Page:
Home / Industry / Infrastructure /  Govt ready to go it alone on border power projects: Piyush Goyal

In line with Prime Minister Narendra Modi’s strategy to accelerate development of infrastructure along the country’s frontier, India will pursue major electricity transmission projects in the states that border China, going it alone if multilateral lending agencies such as the World Bank back out.

The government has decided to proceed without external assistance, power minister Piyush Goyal told reporters on Sunday.

“I think the problem of the World Bank, particularly to the north-east states of Arunachal Pradesh and Sikkim, came to our attention, that they have stopped funding because of various reasons," Goyal told reporters while presenting his ministries’ 100-day report card. Goyal is also in charge of the coal and renewable energy ministries.

“We shall now be implementing these transmission lines without World Bank support in line with the confidence that India is a self-respecting country and cannot be bowed down or cowed down even if any international agency does not fulfil its commitment."

The so-called Comprehensive Scheme for Strengthening of Transmission and Distribution System had earlier plans to strengthen electricity transmission and distribution in the north-eastern region covering the states of Arunachal Pradesh, Assam, Manipur, Meghalaya, Mizoram, Nagaland, Sikkim and Tripura, some of which border China.

The government will now invest 9,877 crore in the north-east region to set up the transmission network, Goyal said. The projects related to Arunachal Pradesh and Sikkim have been cleared by the expenditure finance committee and are awaiting cabinet approval.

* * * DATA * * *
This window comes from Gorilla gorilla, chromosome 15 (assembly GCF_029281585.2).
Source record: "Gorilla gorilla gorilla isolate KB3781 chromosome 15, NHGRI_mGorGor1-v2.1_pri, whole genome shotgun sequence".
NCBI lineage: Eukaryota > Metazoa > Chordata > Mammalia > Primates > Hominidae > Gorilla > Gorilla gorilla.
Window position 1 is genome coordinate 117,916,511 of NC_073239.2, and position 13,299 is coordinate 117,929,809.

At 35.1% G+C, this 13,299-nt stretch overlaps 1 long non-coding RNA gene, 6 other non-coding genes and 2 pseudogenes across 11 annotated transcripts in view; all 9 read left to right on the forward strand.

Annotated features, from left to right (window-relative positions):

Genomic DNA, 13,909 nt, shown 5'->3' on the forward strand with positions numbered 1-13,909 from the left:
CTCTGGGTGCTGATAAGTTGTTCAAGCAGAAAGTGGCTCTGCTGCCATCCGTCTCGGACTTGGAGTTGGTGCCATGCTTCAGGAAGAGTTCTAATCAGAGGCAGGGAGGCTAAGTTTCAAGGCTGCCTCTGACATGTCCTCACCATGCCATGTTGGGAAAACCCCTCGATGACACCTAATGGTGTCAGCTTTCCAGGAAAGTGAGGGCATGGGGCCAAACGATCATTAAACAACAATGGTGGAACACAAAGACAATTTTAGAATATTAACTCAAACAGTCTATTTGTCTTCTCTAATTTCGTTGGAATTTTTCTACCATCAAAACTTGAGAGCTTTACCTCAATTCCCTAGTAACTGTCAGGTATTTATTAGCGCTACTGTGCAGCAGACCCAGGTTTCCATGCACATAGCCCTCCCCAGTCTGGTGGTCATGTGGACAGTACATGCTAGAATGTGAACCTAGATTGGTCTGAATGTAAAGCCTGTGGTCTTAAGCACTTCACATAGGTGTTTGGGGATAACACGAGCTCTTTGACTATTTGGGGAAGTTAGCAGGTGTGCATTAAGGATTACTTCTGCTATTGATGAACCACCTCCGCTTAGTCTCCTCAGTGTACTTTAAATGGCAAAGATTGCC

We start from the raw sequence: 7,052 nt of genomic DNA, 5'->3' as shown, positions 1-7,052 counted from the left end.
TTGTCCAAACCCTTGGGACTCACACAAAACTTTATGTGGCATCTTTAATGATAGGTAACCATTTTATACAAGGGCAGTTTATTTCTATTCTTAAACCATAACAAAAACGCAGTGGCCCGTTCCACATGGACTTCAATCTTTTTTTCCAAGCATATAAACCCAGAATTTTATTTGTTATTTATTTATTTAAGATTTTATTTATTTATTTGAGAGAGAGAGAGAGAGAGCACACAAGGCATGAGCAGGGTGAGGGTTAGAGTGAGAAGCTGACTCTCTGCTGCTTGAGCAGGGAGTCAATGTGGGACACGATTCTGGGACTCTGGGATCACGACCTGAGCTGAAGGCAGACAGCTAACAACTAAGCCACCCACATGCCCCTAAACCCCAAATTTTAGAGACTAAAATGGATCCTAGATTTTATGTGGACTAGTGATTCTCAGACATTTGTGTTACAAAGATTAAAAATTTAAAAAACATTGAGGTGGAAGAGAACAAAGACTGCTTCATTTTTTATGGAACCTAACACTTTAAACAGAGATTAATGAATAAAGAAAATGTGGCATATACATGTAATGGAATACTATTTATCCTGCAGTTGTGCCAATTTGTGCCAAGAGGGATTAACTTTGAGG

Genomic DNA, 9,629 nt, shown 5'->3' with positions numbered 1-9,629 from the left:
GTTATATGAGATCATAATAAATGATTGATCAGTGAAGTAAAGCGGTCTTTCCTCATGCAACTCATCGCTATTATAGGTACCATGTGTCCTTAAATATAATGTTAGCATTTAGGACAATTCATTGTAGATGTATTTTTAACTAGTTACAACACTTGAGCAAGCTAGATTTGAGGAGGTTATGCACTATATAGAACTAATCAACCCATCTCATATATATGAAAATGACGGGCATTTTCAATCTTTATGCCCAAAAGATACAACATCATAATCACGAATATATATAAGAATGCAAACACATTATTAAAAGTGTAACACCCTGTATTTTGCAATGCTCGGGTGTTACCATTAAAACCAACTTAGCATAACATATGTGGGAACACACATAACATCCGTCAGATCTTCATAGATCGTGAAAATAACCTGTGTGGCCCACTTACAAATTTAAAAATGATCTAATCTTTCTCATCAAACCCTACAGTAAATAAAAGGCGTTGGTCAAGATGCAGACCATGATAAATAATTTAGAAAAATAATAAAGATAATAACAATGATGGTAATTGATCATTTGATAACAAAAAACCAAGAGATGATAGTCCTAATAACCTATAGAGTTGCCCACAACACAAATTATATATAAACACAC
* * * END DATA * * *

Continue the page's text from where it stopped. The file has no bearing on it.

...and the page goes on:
State-owned Power Grid Corp. of India Ltd has planned these strategic electricity transmission links to tap the hydropower potential of the north-eastern states.

Multilateral lending agencies have often expressed reluctance to finance infrastructure projects in Indian border areas that abut China, such as Arunachal Pradesh.

In 2009, China had protested the inclusion of a water management project in Arunachal Pradesh, parts of which India’s northern neighbour lays claim to, as part of a $2.9 billion loan that the Asian Development Bank (ADB) had promised India. The row forced ADB to introduce a disclaimer in its project documents that, while stating that it has no position on territorial disputes, effectively discourages applicants from pushing for assistance for projects in disputed areas.

“The World Bank had certain reservations with respect to Arunachal Pradesh and Sikkim. So the government decided to drop Arunachal Pradesh and Sikkim from the proposal," said a senior government official, requesting anonymity.

The north-east region power system improvement project will be placed before the World Bank’s board in early 2015, a New Delhi-based spokeswoman for the World Bank said. “This estimated $425 million project (loan) is in response to a request from the government of India to help improve intra-state transmission network capacity in the states of Assam, Manipur, Meghalaya, Mizoram, Nagaland and Tripura, as part of a larger government of India composite programme for the North East," she said in an emailed response to queries.

Her response excluded mention of Sikkim and Arunachal Pradesh, the two states that share borders with China.